Recreating the Original Lamborghini Countach Concept Took 25,000 Hours
The original concept car became the victim of crash tests.
Lamborghini's initial concept for the Countach, the LP 500, didn't survive the 1970s. It was used in early 1974 for crash testing and was lost thereafter; a fate unbefitting of possibly the most iconic shape in automotive history. This also meant making another LP 500 wouldn't be an easy feat—though not an impossible one, as Lamborghini has just proven with a faithful recreation commissioned by a special customer.
The tale of the LP 500 Countach revival came about close to four years ago when said customer asked Lamborghini's historical arm, Polo Storico, if rebuilding the car was a possibility. Lamborghini then spent months scraping together materials to work out whether the project was feasible, gathering everything from concept art and internal documents to meeting reports, photographs, and even the memories of people who worked there in-period. Together, it was enough to assemble a complete dossier on the LP 500 and begin its construction.
Lamborghini started with the LP 500's "platform chassis," which was replaced for the production car by a tubular frame. It, along with the bodywork, was slightly redesigned, taking care to acknowledge the production methods available at the time. A similar process was done for the car's "Giallo Fly Speciale" paint, and of course, the interior.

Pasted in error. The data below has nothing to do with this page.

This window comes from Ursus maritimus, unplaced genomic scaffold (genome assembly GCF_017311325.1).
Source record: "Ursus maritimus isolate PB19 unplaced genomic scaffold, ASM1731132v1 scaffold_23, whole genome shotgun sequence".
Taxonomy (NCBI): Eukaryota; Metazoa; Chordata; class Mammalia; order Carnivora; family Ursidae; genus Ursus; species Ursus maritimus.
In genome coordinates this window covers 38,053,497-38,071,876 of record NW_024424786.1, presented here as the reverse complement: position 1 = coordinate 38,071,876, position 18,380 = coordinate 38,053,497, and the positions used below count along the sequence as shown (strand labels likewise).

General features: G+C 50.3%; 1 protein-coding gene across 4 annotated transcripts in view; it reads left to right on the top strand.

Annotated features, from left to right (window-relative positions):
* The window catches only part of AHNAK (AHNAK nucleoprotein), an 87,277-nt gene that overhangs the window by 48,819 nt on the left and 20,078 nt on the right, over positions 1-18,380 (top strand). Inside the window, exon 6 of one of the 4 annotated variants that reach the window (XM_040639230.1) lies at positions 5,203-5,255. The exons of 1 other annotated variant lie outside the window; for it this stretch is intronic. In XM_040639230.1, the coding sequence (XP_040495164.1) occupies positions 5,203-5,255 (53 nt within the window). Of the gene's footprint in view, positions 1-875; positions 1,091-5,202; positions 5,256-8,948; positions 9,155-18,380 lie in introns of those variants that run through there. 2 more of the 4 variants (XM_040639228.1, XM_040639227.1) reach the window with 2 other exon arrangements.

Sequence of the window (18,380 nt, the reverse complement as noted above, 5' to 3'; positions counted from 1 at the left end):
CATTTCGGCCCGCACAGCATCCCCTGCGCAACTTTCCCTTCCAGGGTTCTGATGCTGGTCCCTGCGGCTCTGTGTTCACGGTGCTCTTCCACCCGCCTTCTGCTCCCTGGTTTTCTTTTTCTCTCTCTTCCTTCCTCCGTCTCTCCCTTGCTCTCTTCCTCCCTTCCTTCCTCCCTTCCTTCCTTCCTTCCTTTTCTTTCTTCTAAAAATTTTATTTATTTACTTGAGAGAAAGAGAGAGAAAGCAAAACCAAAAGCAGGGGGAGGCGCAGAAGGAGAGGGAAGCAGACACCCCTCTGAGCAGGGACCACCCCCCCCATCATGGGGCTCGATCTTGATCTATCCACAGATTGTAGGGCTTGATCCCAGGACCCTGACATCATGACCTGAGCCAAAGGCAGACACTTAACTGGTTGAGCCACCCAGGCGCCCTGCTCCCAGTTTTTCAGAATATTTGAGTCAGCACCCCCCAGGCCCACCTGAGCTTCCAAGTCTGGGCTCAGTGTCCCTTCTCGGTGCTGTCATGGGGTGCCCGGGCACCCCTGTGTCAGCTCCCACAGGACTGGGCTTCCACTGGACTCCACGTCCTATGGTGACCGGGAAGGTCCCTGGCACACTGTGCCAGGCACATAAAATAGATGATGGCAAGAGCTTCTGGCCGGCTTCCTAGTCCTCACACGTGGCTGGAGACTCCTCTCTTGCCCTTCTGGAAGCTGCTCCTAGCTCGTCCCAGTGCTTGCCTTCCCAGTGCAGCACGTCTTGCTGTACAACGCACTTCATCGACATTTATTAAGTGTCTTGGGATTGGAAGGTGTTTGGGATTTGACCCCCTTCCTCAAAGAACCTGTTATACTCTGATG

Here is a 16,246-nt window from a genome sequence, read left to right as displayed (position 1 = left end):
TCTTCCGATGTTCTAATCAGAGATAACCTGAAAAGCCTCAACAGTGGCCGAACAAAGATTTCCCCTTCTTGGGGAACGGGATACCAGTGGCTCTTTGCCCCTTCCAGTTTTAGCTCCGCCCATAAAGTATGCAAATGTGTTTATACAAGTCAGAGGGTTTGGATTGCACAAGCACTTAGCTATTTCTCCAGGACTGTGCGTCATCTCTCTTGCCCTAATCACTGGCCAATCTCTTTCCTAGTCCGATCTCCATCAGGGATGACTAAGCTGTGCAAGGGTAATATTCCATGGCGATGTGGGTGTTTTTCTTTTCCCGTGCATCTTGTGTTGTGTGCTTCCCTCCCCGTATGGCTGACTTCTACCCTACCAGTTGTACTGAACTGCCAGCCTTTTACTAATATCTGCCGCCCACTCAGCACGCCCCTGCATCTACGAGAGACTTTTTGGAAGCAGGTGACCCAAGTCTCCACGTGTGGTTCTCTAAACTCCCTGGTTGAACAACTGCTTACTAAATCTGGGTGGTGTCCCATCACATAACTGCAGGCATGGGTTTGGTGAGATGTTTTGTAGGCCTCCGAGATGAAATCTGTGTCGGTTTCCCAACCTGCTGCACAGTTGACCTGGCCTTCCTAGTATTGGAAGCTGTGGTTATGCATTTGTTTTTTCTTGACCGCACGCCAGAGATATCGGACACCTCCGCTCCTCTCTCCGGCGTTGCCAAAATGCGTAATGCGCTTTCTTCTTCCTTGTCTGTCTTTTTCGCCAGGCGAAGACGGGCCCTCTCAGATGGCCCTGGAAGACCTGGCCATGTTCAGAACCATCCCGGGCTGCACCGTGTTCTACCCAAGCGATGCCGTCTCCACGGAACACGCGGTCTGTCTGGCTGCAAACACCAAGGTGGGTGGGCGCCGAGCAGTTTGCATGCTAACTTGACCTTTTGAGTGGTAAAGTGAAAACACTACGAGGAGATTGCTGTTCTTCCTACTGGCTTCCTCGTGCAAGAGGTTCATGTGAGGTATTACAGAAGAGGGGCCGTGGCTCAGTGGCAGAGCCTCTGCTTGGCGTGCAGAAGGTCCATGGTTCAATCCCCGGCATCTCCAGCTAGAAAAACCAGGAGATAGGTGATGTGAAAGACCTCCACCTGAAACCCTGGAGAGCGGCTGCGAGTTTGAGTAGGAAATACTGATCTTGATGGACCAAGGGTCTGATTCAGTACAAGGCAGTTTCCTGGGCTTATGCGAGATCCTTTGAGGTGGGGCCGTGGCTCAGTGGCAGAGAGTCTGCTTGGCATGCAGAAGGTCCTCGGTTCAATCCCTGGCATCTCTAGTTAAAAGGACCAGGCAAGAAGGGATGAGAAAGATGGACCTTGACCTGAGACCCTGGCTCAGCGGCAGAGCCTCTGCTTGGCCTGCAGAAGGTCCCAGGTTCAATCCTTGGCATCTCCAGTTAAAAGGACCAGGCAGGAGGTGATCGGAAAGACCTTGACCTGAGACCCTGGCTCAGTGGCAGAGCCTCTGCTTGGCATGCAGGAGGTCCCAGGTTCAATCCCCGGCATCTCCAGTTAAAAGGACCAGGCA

"To arrive at the car that debuted in Geneva in 1971, a one-to-one scale styling model was developed, which along with the car itself was lost over time, but extensive photographic evidence of it remains. This is the same approach with which we decided to tackle the project," explained Mitja Borkert, Head of Design at Lamborghini's Centro Stile.
"Starting from publications of the time, from images on homologation sheets and other material recovered from Polo Storico, we were able to reconstruct the mathematics necessary for creating the first one-to-one scale model," Borkert said. "The biggest challenge was to create the exact volume of the car, and for this we used the opportunity to take a 3D scan of our LP 400 chassis 001, which was an enormous source of information. It took us 2,000 hours of work altogether to arrive at the final model, with lines that satisfied us. The exact same procedure was followed for the interior."
Lamborghini made the revived LP 500 as mechanically accurate as possible, utilizing a combination of original spares, rebuilt period parts, and newly manufactured components in the original style. The same went for the tires—Pirelli Cinturato CN12s—which Pirelli supplied with the same tread pattern but with a more modern compound and structure.
In all, reviving the original 1971 Countach LP 500 concept took Lamborghini more than 25,000 hours of work, all of which will be on display this weekend in Italy at Concorso d'Eleganza Villa d'Este. Whether or not it wins any awards, Lamborghini will no doubt be proud to have brought the shape that changed supercars forever back to life.
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